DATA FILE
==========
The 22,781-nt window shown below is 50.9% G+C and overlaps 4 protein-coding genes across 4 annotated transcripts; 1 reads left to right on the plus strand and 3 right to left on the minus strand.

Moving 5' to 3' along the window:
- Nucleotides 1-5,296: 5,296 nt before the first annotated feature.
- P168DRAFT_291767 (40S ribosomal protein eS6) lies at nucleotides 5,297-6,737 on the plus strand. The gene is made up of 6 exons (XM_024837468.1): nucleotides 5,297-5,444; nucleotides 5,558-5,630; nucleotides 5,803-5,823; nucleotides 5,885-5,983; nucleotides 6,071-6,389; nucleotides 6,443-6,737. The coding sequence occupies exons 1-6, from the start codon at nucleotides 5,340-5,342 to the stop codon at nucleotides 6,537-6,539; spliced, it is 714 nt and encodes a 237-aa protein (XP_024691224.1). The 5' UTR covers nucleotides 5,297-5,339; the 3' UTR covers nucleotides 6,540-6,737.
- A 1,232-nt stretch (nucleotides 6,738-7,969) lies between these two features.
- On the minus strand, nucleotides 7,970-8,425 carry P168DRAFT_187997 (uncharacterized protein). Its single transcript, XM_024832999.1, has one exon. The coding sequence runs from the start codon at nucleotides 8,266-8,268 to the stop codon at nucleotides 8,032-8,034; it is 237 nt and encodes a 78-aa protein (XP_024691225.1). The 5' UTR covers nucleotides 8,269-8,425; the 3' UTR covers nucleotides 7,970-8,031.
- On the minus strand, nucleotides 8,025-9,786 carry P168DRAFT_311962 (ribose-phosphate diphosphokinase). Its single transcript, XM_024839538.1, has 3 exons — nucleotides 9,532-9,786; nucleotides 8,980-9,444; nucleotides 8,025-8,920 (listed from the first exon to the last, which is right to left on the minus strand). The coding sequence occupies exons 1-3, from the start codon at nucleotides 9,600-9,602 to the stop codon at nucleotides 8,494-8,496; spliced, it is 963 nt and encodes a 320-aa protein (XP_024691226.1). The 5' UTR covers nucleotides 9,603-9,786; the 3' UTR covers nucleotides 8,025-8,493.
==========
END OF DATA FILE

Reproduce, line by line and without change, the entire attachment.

The 22,781-nt window shown below is 50.9% G+C and overlaps 4 protein-coding genes across 4 annotated transcripts; 1 reads left to right on the plus strand and 3 right to left on the minus strand.

Moving 5' to 3' along the window:
- Nucleotides 1-5,296: 5,296 nt before the first annotated feature.
- P168DRAFT_291767 (40S ribosomal protein eS6) lies at nucleotides 5,297-6,737 on the plus strand. The gene is made up of 6 exons (XM_024837468.1): nucleotides 5,297-5,444; nucleotides 5,558-5,630; nucleotides 5,803-5,823; nucleotides 5,885-5,983; nucleotides 6,071-6,389; nucleotides 6,443-6,737. The coding sequence occupies exons 1-6, from the start codon at nucleotides 5,340-5,342 to the stop codon at nucleotides 6,537-6,539; spliced, it is 714 nt and encodes a 237-aa protein (XP_024691224.1). The 5' UTR covers nucleotides 5,297-5,339; the 3' UTR covers nucleotides 6,540-6,737.
- A 1,232-nt stretch (nucleotides 6,738-7,969) lies between these two features.
- On the minus strand, nucleotides 7,970-8,425 carry P168DRAFT_187997 (uncharacterized protein). Its single transcript, XM_024832999.1, has one exon. The coding sequence runs from the start codon at nucleotides 8,266-8,268 to the stop codon at nucleotides 8,032-8,034; it is 237 nt and encodes a 78-aa protein (XP_024691225.1). The 5' UTR covers nucleotides 8,269-8,425; the 3' UTR covers nucleotides 7,970-8,031.
- On the minus strand, nucleotides 8,025-9,786 carry P168DRAFT_311962 (ribose-phosphate diphosphokinase). Its single transcript, XM_024839538.1, has 3 exons — nucleotides 9,532-9,786; nucleotides 8,980-9,444; nucleotides 8,025-8,920 (listed from the first exon to the last, which is right to left on the minus strand). The coding sequence occupies exons 1-3, from the start codon at nucleotides 9,600-9,602 to the stop codon at nucleotides 8,494-8,496; spliced, it is 963 nt and encodes a 320-aa protein (XP_024691226.1). The 5' UTR covers nucleotides 9,603-9,786; the 3' UTR covers nucleotides 8,025-8,493.